Sunday, 5 January 2014

clearing out the cobwebs

I'm in the middle of this ridiculously massive job that is stopping me sleeping at nights and setting up a five/six month programme of Dialogue Theatre Clubs (squeak!) and had a really exciting chat with Chris Goode last week about where we might take my critic-in-residency and I seem to be going to Canada to take part in an academic conference for the first time ever (aaargh!) and somewhere in the back of my mind I've concocted this entire book that I want to write about Shunt (honestly, Tassos Stevens says one thing, one tiny thing, on twitter about how great it would be if someone, possibly me, wrote about Shunt and I just haven't been able to forget it, it's like it bore a hole in my brain and I keep poking my finger in and squidging stuff around) and then there's the Fuel New Theatre in Your Neighbourhood blog to update and somehow in the midst of all this Mary Paterson and I are plotting a new project together and I think I need a deep breath now...

But I don't feel quite ready for 2014 until I've properly said goodbye to 2013. That involves at the very, very least saying thank you to the following shows (in no order whatsoever) for nourishing and/or cheering and/or challenging and/or holding and/or breaking-remaking and/or inspiring and/or surprising me over the course of the year: In the Republic of Happiness, Life and Times, Mental, (the Unicorn) Henry V, The Forest and the Field, Becoming an Image, Orpheus, My Perfect Mind, Say It With Flowers, The Victorian in the Wall, Landscape II, Trash Cuisine, Mission Drift, Our Town, Strange Interlude, London Stories, what happens to the hope at the end of the evening, The Amen Corner, Circle Mirror Transformation, Blackouts, Fleabag, Grounded, Squally Showers, Ring, The Worst of Scottee, Secret Theatre Streetcar Named Desire, The Events, A Conversation, Fatherland, Wuthering Heights, Credible Likeable Role Model Superstar, Our Glass House, The Future Show, Beating McEnroe, Ballad of the Burning Star, The Way You Tell Them, There Has Possibly Been an Incident, Not Until We Are Lost, Each of Us, Hoke's Bluff, Nut, Mojo, Mr and Mrs Moon, Jumpers for Goalposts, (Young Vic) Beauty and the Beast, Toynbee, Surabaya Johnny...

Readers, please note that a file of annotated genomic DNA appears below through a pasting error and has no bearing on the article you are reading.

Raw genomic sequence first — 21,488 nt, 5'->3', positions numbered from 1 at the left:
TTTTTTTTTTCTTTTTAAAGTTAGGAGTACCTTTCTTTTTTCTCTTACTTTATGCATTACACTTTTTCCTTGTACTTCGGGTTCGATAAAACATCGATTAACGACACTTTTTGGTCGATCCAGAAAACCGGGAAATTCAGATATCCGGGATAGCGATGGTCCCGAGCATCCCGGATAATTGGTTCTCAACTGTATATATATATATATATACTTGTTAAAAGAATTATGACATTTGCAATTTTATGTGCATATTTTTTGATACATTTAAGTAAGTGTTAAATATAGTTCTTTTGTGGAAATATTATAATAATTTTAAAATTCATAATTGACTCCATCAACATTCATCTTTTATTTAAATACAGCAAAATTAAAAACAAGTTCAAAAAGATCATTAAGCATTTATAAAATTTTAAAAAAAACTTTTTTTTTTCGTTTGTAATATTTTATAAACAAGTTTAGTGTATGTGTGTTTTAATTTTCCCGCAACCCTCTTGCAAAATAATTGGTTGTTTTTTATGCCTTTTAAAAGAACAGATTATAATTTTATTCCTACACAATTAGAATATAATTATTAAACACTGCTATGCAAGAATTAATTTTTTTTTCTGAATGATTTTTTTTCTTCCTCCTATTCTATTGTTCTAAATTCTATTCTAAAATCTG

another deep breath...

and try to ignore that nagging frustrating realisation that I've barely written about any of these things...

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    Carrie Cracknell has unwittingly branded all teenage boys misogynistic for having fantasies.

    In a Guardian article advertising a play about 'rape and misogyny culture', the theatre director in question, Carrie Cracknell, says "A whole generation are growing up with their first sexual experiences being pornography, which is hateful and misogynistic, and this song is the tip of that iceberg."

    Whilst there are clearly problems with pornography which is misogynistic, pornography on its own is not. The Guardian writer, Maddy Costa, linked the url (below in the reference) leading to the daily beast's article on a sexist and abusive song to the idea of all pornography, shamelessly, as though Maddy Costa has never been taught what empiricism is.

    If a teenage boy (or girl) uses pornography rather than imagining sexual fantasies in their mind and masturbating without any 'assistance' nobody in their right mind would call that misogynistic.

    If porn depicts women in demeaning ways, or men in demeaning ways, it seems reasonable to argue that it is encouraging something wholly wrong. Porn which is ordinary porn in which consenting sex is depicted, there is no difference between this and ordinary sexual fantasy and those who cannot see this have much the same problem as puritans and victorian england.

    http://show.tvhobo.com/?1.655


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